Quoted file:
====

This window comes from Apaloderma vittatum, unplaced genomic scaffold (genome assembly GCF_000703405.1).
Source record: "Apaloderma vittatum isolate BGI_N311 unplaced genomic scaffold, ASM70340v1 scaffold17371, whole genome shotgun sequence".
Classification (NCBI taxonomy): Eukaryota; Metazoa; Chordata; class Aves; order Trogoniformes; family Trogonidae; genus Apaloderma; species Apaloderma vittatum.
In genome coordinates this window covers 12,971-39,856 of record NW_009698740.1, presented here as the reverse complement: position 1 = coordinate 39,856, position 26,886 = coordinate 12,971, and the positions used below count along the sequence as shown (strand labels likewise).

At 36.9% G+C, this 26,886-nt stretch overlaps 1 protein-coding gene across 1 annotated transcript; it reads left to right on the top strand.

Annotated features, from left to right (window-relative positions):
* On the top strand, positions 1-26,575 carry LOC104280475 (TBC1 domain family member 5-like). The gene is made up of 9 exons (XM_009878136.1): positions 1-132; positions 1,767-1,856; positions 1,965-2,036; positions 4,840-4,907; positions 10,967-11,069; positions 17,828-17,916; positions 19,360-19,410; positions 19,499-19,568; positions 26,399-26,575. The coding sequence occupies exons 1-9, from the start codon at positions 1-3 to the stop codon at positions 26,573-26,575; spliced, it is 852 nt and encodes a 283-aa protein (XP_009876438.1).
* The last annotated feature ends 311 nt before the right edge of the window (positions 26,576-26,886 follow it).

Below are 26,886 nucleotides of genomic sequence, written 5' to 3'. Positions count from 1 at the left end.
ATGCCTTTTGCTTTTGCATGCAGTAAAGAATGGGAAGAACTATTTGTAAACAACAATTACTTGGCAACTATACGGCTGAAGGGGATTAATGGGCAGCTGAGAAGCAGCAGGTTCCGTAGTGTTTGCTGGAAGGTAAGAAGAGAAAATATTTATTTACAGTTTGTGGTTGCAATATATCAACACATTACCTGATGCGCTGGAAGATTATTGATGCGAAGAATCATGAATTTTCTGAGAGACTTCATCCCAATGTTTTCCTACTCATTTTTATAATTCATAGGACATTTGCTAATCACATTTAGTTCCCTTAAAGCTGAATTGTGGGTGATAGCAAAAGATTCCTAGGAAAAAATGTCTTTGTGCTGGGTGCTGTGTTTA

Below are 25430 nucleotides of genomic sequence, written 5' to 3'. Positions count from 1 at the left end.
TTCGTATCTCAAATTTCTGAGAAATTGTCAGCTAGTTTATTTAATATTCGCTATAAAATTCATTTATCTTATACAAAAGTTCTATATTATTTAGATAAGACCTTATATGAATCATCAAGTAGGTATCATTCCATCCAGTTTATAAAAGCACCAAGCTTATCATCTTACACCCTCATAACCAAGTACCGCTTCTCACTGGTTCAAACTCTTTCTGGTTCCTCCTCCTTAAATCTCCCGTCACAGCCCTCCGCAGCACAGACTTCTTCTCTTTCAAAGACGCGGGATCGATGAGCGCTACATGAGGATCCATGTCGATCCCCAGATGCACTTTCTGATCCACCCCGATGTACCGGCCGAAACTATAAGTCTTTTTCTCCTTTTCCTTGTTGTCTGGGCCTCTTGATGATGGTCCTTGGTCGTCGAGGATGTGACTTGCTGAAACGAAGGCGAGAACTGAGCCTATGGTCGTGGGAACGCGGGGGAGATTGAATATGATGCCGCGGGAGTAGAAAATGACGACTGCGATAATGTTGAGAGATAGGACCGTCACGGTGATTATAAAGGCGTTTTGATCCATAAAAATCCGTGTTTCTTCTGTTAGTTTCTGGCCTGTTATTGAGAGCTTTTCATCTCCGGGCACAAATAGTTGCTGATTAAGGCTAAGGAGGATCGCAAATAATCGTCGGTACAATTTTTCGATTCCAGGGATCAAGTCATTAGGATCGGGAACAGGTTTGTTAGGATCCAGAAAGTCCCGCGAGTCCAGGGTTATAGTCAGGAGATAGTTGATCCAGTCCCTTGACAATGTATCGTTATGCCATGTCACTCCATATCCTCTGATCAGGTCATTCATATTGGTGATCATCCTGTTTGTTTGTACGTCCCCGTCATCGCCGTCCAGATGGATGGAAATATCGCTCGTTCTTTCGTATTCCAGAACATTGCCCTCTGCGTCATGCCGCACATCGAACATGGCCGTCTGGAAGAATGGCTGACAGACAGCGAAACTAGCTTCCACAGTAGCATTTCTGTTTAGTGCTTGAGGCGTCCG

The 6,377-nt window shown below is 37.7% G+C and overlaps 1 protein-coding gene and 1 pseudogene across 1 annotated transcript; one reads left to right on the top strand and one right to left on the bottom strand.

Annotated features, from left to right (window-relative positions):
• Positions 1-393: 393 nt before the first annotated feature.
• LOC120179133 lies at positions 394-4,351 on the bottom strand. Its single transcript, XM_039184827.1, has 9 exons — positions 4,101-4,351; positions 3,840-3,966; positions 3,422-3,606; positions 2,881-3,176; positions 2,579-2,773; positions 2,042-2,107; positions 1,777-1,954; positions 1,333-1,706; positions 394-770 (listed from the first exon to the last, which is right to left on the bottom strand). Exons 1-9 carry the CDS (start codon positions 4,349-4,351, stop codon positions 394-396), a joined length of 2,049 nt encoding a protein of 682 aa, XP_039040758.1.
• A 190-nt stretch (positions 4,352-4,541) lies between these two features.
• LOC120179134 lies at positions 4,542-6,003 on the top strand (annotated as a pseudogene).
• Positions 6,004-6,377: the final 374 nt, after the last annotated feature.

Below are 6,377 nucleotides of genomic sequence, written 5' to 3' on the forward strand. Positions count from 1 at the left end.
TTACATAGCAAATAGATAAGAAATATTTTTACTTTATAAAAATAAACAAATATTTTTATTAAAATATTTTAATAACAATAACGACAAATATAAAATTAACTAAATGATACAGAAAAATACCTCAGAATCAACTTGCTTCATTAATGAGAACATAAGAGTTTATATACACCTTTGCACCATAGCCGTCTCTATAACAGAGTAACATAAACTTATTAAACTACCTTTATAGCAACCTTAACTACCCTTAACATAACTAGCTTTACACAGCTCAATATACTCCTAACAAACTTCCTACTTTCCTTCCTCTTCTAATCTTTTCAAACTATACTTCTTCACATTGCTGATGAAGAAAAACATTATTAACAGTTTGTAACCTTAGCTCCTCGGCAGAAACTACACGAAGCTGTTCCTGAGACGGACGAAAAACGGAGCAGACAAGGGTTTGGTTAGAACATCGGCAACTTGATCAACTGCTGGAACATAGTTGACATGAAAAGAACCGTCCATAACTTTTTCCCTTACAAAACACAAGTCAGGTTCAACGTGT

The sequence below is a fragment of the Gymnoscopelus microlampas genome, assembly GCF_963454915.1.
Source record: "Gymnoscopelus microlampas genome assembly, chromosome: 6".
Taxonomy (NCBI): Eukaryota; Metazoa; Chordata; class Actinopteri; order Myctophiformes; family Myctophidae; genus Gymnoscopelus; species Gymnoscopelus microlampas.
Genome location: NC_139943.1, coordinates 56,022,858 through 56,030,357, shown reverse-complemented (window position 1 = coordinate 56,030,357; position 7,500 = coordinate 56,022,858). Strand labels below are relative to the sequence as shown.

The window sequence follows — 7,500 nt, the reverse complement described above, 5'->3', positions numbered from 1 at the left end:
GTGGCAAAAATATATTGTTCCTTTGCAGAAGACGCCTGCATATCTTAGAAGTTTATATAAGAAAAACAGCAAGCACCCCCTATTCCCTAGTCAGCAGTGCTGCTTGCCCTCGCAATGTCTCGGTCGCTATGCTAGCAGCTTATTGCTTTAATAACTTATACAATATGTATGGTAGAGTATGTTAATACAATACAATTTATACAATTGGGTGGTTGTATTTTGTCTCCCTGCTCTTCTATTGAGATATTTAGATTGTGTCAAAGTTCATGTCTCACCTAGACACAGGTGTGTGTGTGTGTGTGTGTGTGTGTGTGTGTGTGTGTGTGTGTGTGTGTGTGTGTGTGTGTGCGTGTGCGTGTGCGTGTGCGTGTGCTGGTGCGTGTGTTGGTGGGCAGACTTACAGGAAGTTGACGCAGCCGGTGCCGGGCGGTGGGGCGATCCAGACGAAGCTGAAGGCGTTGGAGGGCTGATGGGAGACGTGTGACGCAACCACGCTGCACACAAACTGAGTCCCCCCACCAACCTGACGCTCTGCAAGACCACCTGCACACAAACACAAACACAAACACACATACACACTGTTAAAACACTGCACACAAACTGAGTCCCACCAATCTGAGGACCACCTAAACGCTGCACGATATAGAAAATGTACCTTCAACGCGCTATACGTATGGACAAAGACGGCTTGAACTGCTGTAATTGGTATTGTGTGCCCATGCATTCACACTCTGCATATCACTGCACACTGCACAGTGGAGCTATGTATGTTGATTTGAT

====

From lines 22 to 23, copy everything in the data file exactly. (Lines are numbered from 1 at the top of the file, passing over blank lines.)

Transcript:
The sequence below is a fragment of the Gymnoscopelus microlampas genome, assembly GCF_963454915.1.
Source record: "Gymnoscopelus microlampas genome assembly, chromosome: 6".